American Diabetes Association Offers Free Diabetes Prevention Camp In Oxnard For At-risk Youth

To find out more about Facebook commenting please read the Conversation Guidelines and FAQs American Diabetes Association offers FREE diabetes prevention camp in Oxnard for at-risk youth Teresa Todd, for Gold Coast Health Plan Published 10:53 p.m. PT Aug. 7, 2017 This story is produced and presented by Gold Coast Health Plan This free event strengthens and educates children and their families on the importance of healthy living. The American Diabetes Association brings its summer diabetes prevention camp, Camp PowerUp, to Oxnard youth ages 7 through 15 who are at risk for diabetes or who have a family history of Type 2 diabetes. The camp runs 9 a.m. to 4 p.m. Aug. 12 and 13 at the Boys & Girls Club of Greater Oxnard and Port Hueneme, 1900 W. 5th St., Oxnard. Camp PowerUp Oxnard is sponsored by Gold Coast Health Plan, which administers Medi-Cal to more than 200,000 Ventura Country residents. The camp is free to all families, but advance registration is required. We take diabetes and childhood obesity seriously and support the associations prevention camp, said Dr. Nancy Wharfield, Gold Coast Health Plans interim chief medical officer. Early interventions like this give young people the tools to make healthier choices. Diabetes is a serious disease that strikes nearly 30 million Americans, including 1 in 10 people living in and around the Oxnard area. Nationally, there are an estimated 86 million people who have pre-diabetes, a condition where blood glucose, or sugar, is higher than normal, but not high enough to be diagnosed with Type 2 diabetes. The primary risk factors for Type 2 diabetes are being overweight, sedentary and having a family history of diabetes. African Americans, Hispanics/Latinos, Native Americans, Asian Americans and Pacific Islanders are at an incre Continue reading >>

American Diabetes Association - Ada

American Diabetes Association - Ada

The American Diabetes Association (ADA), formed in 1940, was created to fight diabetes through education and research. Local chapters and affiliates use volunteers to organize educational and screening programs and to conduct fundraising activities to support research aimed at care, control, and cure of diabetes. The Association supports research into the nature and cause of diabetes, more effective means of treatment, factors leading to complications, and prevention and cure of diabetes. Salary support is provided to promising young researchers, and research grants provide scientists with equipment, supplies, and technical assistance for the study of diabetes. Research symposia and scientific sessions are conducted annually. Five professional journals keep the medical and scientific communities up to date in their respective fields. Patient educational programs are conducted by the State and metropolitan affiliates. The ADA also cooperates with governmental organizations at all levels and encourages governmental legislation and programs directed at people with diabetes. There are 40 affiliate organizations and over 800 local chapters. The Association publishes educational materials for a variety of lay audiences and patients. Some topics include blood and urine testing, information for rescue personnel, insulin, foods and nutrition, children with diabetes, employment, travel, and complications such as hypoglycemia and foot problems. Specialized periodicals for professionals are also available. Serial publications: Diabetes Care (magazine), 12 times per year--for those in clinical practice; Diabetes (journal), monthly--provides research scientists and the medical profession with current information on diabetes research; Clinical Diabetes (newsletter), bimonthly--brief, Continue reading >>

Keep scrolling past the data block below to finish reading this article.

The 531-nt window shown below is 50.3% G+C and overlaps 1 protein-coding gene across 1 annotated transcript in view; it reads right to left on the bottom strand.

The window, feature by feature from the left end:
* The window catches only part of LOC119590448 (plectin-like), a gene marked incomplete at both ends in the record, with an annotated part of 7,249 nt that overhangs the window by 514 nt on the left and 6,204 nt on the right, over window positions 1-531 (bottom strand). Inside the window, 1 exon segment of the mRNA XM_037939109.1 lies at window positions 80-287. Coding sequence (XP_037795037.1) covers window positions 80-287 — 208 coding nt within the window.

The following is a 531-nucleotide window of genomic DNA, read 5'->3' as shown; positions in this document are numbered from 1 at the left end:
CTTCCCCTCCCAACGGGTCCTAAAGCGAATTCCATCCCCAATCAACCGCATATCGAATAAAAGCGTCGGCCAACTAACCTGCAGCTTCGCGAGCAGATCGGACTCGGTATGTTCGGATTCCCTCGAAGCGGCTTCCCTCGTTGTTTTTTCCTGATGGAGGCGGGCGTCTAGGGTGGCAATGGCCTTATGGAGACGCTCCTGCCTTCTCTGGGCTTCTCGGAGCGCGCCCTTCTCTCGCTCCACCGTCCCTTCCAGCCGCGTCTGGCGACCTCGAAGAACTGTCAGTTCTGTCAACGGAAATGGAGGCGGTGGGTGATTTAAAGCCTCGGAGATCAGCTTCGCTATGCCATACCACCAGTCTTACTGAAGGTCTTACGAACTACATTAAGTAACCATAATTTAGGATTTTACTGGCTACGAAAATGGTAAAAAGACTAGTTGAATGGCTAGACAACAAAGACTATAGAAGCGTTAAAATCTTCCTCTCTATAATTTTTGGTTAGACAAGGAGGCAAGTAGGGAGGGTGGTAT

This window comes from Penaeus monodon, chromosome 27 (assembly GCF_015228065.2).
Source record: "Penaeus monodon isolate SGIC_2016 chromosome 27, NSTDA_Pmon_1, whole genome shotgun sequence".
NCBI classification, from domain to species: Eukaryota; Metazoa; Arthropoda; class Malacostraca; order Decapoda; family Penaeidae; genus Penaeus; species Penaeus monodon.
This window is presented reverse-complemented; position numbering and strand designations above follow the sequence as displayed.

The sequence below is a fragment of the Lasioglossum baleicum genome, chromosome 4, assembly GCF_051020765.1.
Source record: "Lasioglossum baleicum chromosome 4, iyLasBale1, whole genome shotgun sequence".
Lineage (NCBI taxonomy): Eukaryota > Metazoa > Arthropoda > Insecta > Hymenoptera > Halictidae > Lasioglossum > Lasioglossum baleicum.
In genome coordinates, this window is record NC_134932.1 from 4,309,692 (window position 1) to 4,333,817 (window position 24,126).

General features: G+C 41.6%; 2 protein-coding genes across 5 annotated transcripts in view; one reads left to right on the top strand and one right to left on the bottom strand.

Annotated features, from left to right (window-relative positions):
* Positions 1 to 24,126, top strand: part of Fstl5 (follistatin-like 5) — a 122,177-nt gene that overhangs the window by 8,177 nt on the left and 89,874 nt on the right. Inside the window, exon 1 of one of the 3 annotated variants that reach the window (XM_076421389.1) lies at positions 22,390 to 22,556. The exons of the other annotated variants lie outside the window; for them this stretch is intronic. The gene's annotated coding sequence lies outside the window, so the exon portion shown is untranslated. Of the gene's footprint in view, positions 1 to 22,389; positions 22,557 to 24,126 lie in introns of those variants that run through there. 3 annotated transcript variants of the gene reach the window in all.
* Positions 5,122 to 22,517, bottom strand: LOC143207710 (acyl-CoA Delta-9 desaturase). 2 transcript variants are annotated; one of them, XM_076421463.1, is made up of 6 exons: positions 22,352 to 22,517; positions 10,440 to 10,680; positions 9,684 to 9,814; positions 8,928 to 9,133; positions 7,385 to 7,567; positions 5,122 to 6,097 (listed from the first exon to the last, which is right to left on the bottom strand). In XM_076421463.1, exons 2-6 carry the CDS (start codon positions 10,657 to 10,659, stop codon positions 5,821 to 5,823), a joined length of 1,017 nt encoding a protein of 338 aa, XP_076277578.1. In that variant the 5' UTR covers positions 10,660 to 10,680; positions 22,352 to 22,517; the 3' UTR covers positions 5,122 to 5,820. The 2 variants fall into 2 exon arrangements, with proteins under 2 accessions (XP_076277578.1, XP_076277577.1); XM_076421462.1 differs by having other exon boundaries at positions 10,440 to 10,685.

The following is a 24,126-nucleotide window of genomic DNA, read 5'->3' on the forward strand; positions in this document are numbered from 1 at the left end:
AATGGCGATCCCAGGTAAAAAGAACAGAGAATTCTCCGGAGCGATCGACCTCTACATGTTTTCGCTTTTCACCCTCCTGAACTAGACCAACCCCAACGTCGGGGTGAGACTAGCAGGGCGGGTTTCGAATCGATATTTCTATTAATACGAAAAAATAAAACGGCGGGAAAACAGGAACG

Ada Diabetes Management Guidelines A1c Diagnosis | Ndei

Ada Diabetes Management Guidelines A1c Diagnosis | Ndei

Criteria for Diabetes Diagnosis: 4 options Fasting is defined as no caloric intake for 8 hours 2-hr PG 200 mg/dL (11.1 mmol/L) during OGTT (75-g)* Using a glucose load containing the equivalent of 75g anhydrous glucose dissolved in water Performed in a lab using NGSP-certified method and standardized to DCCT assay In individuals with symptoms of hyperglycemia or hyperglycemic crisis No clear clinical diagnosis? Immediately repeat the same test using a new blood sample. Same test with same or similar results? Diagnosis confirmed. Different tests above diagnostic threshold? Diagnosis confirmed. Discordant results from two separate tests? Repeat the test with a result above diagnostic cut-point. Conditions associated with insulin resistance *African-American, Latino, Native American, Asian American, Pacific Islander Severe obesity, acanthosis nigricans, polycystic ovarian syndrome Screening Children for Type 2 Diabetes and Prediabetes Consider screening for type 2 diabetes and prediabetes for all children who are overweight* and have two or more of the following risk factors: Family history of type 2 diabetes in a first- or second-degree relative Native American, African American, Latino, Asian American, or Pacific Islander descent Signs of insulin resistance or conditions associated with insulin resistance Maternal history of diabetes or GDM during the childs gestation Test every 3 years using A1C beginning at age 10 or onset of puberty *BMI >85th percentile for age and sex, weight for height >85th percentile, or weight >120% ideal weight Acanthosis nigricans, hypertension, dyslipidemia, polycystic ovarian syndrome, or small-for-gestational-age birth weight Screening for Gestational Diabetes (GDM) Test for undiagnosed type 2 at first prenatal visit using standard diagnos Continue reading >>